1Password reports 300 percent growth in B2B revenue over last two years


1Password, a Toronto-based password manager, recently announced its B2B revenue has risen more than 300 percent over the last two years, and that it serves over 47,000 paying businesses worldwide, from SMEs to enterprises.

“I think the growth has really happened because of the current state of cybersecurity. The real answer to data breaches is a password manager.”

According to the 2018 Verizon Data Breach Investigations Report, passwords are the primary cause of data breaches for businesses, accounting for 81 percent of breaches in 2018. As a result, more enterprises are making security best practices a top priority. 1Password, which began targeting its offering to consumers, moved into a B2B play in recent years, and now sees itself as the actionable face of what to do in the case of a data breach.

“There is a clear and growing trend towards data breaches and their associated costs [are] accelerating,” said Jeff Shiner, 1Password’s CEO. “We launched 1Password Business three years ago to address the need for businesses to improve their data security. We’re now seeing everyone from startups to multinational corporations making data security their top priority.”

1Password was founded in 2005 by David Teare and Roustem Karimov. Version 0.1 came about as an internal tool to manage and share passwords for in-house tools and client websites. Fourteen years later, it has applications and extensions for Mac, iOS, Windows, Android, Chrome, Opera, Edge, Firefox, and Safari. The startup has a team of over a hundred people located throughout the world.

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“We’re all around the world, and people work from home, so there’s nothing stopping us from scaling faster,” 1Password’s chief marketing officer, Matt Davey, told BetaKit, adding that 1Password is looking to bring the team headcount to 200 by the end of the year.

Last year, the company released 1Password7, which involved a revamp of the software’s appearance and functionality, including features like a new sidebar, dark mode, and 1Password mini, which automatically detects the app or webpage users have open and suggests items.

To help businesses protect themselves, 1Password offers free family accounts to all 1Password Business customers to help make good password habits stick. Employees who use weak or duplicate passwords at home are more likely to continue those habits at work — putting that business at increased risk of a breach.

“Our internal privacy and data management policies go further than any other similar company,” said Shiner. “For example, we don’t track our users’ behaviour within the app, and it’s not possible for us to access any passwords stored in 1Password. We don’t even use analytics to profile our customers for marketing. This is a fundamentally different approach, counter to current trends of customization at the expense of anonymity, and we hold ourselves to a higher standard in order to give customers the privacy they deserve.”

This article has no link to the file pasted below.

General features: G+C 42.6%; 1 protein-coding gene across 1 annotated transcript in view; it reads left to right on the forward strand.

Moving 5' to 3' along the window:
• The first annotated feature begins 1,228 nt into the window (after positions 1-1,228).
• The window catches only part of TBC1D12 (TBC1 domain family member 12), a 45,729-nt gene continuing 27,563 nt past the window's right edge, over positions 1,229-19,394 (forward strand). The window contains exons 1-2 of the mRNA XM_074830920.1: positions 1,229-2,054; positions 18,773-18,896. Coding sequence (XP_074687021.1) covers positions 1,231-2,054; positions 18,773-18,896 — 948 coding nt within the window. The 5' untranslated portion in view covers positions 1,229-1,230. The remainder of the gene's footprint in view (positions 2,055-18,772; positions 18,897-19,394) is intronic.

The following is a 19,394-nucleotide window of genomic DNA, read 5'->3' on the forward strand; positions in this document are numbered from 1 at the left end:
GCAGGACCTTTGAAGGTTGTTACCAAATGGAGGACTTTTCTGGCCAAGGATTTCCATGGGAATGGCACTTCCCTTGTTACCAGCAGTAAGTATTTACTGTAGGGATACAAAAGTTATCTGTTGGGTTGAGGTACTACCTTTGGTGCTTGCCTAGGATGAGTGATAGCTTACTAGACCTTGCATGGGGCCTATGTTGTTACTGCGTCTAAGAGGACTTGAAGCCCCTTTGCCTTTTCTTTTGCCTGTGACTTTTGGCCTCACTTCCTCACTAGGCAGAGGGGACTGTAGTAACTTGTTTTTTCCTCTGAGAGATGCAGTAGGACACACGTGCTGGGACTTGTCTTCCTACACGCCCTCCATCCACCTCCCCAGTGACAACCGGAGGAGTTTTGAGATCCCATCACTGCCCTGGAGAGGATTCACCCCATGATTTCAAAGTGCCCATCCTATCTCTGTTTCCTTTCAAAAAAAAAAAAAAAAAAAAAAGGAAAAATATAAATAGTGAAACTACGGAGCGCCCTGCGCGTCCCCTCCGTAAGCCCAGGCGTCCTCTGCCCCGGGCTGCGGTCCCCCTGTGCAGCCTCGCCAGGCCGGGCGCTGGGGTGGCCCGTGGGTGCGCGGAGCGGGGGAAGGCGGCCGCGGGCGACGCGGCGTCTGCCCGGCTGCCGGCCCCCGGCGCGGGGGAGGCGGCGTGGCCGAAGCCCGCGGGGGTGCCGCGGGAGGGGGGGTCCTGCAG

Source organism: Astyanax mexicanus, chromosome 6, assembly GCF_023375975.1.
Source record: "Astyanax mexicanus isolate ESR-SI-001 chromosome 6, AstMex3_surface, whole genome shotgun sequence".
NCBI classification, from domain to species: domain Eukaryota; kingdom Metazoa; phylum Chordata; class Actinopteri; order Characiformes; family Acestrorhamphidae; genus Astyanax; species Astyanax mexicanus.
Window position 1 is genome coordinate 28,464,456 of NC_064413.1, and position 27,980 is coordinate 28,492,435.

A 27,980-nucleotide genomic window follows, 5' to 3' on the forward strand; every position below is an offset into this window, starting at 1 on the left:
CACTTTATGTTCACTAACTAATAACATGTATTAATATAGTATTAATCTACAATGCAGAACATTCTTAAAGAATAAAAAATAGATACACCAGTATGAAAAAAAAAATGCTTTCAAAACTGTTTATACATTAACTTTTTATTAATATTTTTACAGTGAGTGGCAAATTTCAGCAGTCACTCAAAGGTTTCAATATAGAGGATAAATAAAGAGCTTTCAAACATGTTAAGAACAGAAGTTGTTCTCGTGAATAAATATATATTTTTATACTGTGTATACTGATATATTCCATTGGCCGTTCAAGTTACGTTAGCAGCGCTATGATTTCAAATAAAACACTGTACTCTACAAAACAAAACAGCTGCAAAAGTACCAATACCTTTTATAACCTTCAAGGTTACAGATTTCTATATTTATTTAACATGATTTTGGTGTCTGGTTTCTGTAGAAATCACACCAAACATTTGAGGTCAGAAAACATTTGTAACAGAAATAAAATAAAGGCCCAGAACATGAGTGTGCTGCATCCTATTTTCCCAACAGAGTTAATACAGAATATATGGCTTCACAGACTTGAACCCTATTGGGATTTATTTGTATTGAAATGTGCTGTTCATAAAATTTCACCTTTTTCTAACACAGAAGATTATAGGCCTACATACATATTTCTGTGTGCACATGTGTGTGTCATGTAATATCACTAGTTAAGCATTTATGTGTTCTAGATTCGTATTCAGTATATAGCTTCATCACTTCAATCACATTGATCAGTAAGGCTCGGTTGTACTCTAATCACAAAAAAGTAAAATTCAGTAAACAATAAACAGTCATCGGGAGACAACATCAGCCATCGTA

RELATED: OPC releases new security breach reporting guidelines

In a Statistics Canada report on business victims of cybercrime, just over one-fifth of more than 10,000 Canadian firms reported that they were impacted by a cybersecurity incident, which affected their operations. A 2018 report from the Canadian Internet Registration Authority
(CIRA) found 40 percent of businesses surveyed experienced a cyberattack in the 12 months prior. 

“I think the growth has really happened because of the current state of cybersecurity and these companies protecting the data that people give them,” Davey said. “The real answer to data breaches is a password manager.”

Davey told BetaKit the company is currently working on a new update that bundles several new business-focused features, including for protecting accounts and also reporting, expected to be released sometime next year.

Image courtesy 1Password

Isabelle Kirkwood

Isabelle Kirkwood

Isabelle is a Vancouver-based writer with 5+ years of experience in communications and journalism and a lifelong passion for telling stories. For over two years, she has reported on all sides of the Canadian startup ecosystem, from landmark venture deals to public policy, telling the stories of the founders putting Canadian tech on the map.

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